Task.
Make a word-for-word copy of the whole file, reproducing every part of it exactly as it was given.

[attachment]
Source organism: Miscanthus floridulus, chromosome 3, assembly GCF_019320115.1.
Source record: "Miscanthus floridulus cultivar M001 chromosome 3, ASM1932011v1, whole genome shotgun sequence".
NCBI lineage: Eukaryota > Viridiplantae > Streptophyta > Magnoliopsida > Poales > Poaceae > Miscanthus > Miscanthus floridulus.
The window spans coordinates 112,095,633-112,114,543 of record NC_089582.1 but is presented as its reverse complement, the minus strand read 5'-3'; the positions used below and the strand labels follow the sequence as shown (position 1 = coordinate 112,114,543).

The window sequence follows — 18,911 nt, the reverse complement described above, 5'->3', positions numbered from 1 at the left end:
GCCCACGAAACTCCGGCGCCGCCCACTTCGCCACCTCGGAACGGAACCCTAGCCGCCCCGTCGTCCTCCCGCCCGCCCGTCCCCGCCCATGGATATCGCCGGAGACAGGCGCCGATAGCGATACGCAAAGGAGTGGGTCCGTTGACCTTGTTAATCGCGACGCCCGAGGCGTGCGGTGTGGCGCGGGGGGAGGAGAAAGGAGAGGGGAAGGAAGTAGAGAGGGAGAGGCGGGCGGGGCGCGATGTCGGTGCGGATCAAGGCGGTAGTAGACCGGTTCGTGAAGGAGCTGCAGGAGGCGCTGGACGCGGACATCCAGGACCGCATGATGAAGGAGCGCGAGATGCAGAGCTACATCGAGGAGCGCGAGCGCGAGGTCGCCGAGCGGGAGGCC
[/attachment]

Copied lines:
Source organism: Miscanthus floridulus, chromosome 3, assembly GCF_019320115.1.
Source record: "Miscanthus floridulus cultivar M001 chromosome 3, ASM1932011v1, whole genome shotgun sequence".
NCBI lineage: Eukaryota > Viridiplantae > Streptophyta > Magnoliopsida > Poales > Poaceae > Miscanthus > Miscanthus floridulus.
The window spans coordinates 112,095,633-112,114,543 of record NC_089582.1 but is presented as its reverse complement, the minus strand read 5'-3'; the positions used below and the strand labels follow the sequence as shown (position 1 = coordinate 112,114,543).

The window sequence follows — 18,911 nt, the reverse complement described above, 5'->3', positions numbered from 1 at the left end:
GCCCACGAAACTCCGGCGCCGCCCACTTCGCCACCTCGGAACGGAACCCTAGCCGCCCCGTCGTCCTCCCGCCCGCCCGTCCCCGCCCATGGATATCGCCGGAGACAGGCGCCGATAGCGATACGCAAAGGAGTGGGTCCGTTGACCTTGTTAATCGCGACGCCCGAGGCGTGCGGTGTGGCGCGGGGGGAGGAGAAAGGAGAGGGGAAGGAAGTAGAGAGGGAGAGGCGGGCGGGGCGCGATGTCGGTGCGGATCAAGGCGGTAGTAGACCGGTTCGTGAAGGAGCTGCAGGAGGCGCTGGACGCGGACATCCAGGACCGCATGATGAAGGAGCGCGAGATGCAGAGCTACATCGAGGAGCGCGAGCGCGAGGTCGCCGAGCGGGAGGCC